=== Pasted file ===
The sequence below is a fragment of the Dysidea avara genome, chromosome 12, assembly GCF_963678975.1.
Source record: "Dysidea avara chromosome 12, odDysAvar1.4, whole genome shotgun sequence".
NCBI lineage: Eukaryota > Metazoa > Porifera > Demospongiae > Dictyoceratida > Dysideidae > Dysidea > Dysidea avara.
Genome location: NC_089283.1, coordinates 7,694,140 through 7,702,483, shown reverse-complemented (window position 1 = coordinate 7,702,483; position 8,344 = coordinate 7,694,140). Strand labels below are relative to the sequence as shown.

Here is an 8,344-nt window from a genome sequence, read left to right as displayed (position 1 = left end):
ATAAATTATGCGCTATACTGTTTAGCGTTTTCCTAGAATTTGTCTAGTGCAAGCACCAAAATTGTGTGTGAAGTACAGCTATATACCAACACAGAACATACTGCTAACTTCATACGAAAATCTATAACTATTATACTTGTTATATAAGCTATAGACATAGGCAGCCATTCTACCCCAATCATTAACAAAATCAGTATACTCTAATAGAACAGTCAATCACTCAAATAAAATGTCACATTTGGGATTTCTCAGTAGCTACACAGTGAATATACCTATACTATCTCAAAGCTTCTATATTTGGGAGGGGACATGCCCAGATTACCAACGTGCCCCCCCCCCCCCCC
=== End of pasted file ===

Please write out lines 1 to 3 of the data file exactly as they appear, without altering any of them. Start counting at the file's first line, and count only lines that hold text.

The sequence below is a fragment of the Dysidea avara genome, chromosome 12, assembly GCF_963678975.1.
Source record: "Dysidea avara chromosome 12, odDysAvar1.4, whole genome shotgun sequence".
NCBI lineage: Eukaryota > Metazoa > Porifera > Demospongiae > Dictyoceratida > Dysideidae > Dysidea > Dysidea avara.